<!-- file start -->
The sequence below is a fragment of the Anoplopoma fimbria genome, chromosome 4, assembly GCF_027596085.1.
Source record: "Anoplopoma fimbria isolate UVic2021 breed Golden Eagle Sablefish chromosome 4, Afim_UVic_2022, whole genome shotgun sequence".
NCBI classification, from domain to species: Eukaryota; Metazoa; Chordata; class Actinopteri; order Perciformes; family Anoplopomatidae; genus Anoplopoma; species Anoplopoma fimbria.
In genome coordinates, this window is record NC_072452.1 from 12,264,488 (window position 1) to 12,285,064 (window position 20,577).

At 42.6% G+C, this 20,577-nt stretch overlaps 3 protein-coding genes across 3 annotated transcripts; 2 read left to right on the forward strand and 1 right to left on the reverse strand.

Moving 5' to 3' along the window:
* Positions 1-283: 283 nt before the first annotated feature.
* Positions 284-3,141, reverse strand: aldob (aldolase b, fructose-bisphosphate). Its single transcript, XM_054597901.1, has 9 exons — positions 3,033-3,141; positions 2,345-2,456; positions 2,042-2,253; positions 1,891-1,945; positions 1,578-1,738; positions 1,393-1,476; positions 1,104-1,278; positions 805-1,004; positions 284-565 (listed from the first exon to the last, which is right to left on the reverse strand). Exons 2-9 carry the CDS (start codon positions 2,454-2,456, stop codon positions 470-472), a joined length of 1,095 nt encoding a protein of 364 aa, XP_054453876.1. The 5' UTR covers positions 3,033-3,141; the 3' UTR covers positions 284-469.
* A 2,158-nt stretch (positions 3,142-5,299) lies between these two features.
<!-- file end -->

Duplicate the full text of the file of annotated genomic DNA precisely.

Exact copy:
The sequence below is a fragment of the Anoplopoma fimbria genome, chromosome 4, assembly GCF_027596085.1.
Source record: "Anoplopoma fimbria isolate UVic2021 breed Golden Eagle Sablefish chromosome 4, Afim_UVic_2022, whole genome shotgun sequence".
NCBI classification, from domain to species: Eukaryota; Metazoa; Chordata; class Actinopteri; order Perciformes; family Anoplopomatidae; genus Anoplopoma; species Anoplopoma fimbria.
In genome coordinates, this window is record NC_072452.1 from 12,264,488 (window position 1) to 12,285,064 (window position 20,577).

At 42.6% G+C, this 20,577-nt stretch overlaps 3 protein-coding genes across 3 annotated transcripts; 2 read left to right on the forward strand and 1 right to left on the reverse strand.

Moving 5' to 3' along the window:
* Positions 1-283: 283 nt before the first annotated feature.
* Positions 284-3,141, reverse strand: aldob (aldolase b, fructose-bisphosphate). Its single transcript, XM_054597901.1, has 9 exons — positions 3,033-3,141; positions 2,345-2,456; positions 2,042-2,253; positions 1,891-1,945; positions 1,578-1,738; positions 1,393-1,476; positions 1,104-1,278; positions 805-1,004; positions 284-565 (listed from the first exon to the last, which is right to left on the reverse strand). Exons 2-9 carry the CDS (start codon positions 2,454-2,456, stop codon positions 470-472), a joined length of 1,095 nt encoding a protein of 364 aa, XP_054453876.1. The 5' UTR covers positions 3,033-3,141; the 3' UTR covers positions 284-469.
* A 2,158-nt stretch (positions 3,142-5,299) lies between these two features.